Welcome, fellow genealogists! My blog will teach you about U.S. land records and United Kingdom research. My family has roots in Niagara County, New York; Norfolk, England; and northeast Germany.

Wednesday, May 29, 2013

Wisdom Wednesday: Heritage Productions

I’m back! It’s been awhile since I posted here, so let me tell you about the Ohio State Genealogy Conference in Cincinnati and a new resource for books and online classes for UK, US, Irish and Canadian research.
1.       The OGS Conference was great with about 700 people registered. My travel plans went without a hitch even though the air controllers were having a job action due to the Sequester.  Thus I arrived on Thursday and only missed the morning keynote speaker.

I spoke twice on Saturday about land records and had a large number each time. They applauded at the end so I must have done something right.

Next year’s OGS Conference is in the northern part state in Sandusky at a facility called the Kalahari Resort and Convention Center from April 30-May 4, 2014.

2 .      Last year at NGS, I bought a book at the Heritage Productions booth, titled Researching English Non-Anglican Ancestors by Dr. Penelope Christensen. You can see that I referred to it many times through the year as I wrote about researching religious groups in the UK who were not affiliated with the Church of England. This year in Cincinnati, I picked up another of Dr. Christensen’s books, Researching English Poor Law and Parish Chest Records.

This publisher based in Toronto, Ontario, has a huge number of books arranged into a number of series on their website www.genealogystore.com. There are over twenty titles in their General Series, which I would term the non-geographically specific books about organizing data or writing a family history.  Then there are a number of books grouped together in the American Series, the Canadian Series, the English Series, the Irish Series and the Scottish Series. Finally there are several books about research in other European countries.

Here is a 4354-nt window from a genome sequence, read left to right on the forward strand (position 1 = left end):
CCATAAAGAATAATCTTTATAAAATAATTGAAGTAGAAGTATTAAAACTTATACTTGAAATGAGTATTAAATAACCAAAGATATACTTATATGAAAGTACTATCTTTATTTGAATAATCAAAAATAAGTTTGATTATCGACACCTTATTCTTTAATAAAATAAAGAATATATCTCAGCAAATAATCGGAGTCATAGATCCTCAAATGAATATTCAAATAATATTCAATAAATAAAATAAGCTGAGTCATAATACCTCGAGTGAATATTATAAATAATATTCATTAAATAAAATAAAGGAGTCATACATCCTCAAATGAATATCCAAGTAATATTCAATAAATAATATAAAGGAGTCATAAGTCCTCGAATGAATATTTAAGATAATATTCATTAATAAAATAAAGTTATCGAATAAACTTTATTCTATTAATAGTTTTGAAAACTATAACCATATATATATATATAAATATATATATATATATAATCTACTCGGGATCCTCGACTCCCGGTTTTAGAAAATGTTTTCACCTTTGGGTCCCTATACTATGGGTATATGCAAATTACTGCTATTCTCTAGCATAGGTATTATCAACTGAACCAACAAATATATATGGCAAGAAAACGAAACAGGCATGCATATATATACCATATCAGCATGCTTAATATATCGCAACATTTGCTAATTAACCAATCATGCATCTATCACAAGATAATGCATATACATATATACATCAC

Heritage Productions is an arm of the National Institute for Genealogical Studies. They have online courses which you can take for pleasure or to receive a certificate for genealogy research in either Australia, Canada, England, Germany, Ireland, Scotland or the United States. Check this out at www.genealogicalstudies.com.

Wednesday, May 1, 2013

Wisdom Wednesday: What Genealogists Want

As I write, I am also preparing a talk about “Accessing Land Records Online” that I will give at the Ohio Genealogy Society Conference. I was thinking about what features a good land website would have. Then I realized that they were the same basic features I wanted from any site – ancestry.com or familysearch.org. My list includes:

                -search by name
                -see original document on the screen

                -print or save the original document, free
There are over 3000 land records offices in the U.S. with little coordination between them, but in this day and age, almost all have a web presence. You will find offices with a bare minimum of data online, that is, only their contact information, address, phone and email. Some reach my criteria for a perfect site. The vast majority of the web sites are between the minimum and the ideal.

Fees for copies are common when you visit an office in person.  Losing this revenue when the world went digital was a fiscal issue in many land offices. If a recorder needs or wants to charge and then puts its images online, many genealogists are clever enough to take screen shots to bypass payment so the records offices may not post the images either.
Charges range from $.50 to about $2.00 per page. The copies are cheap when compared to prices for vital records, so that is the silver lining.

The websites are very exciting so go to the one where your ancestors lived and see what is available.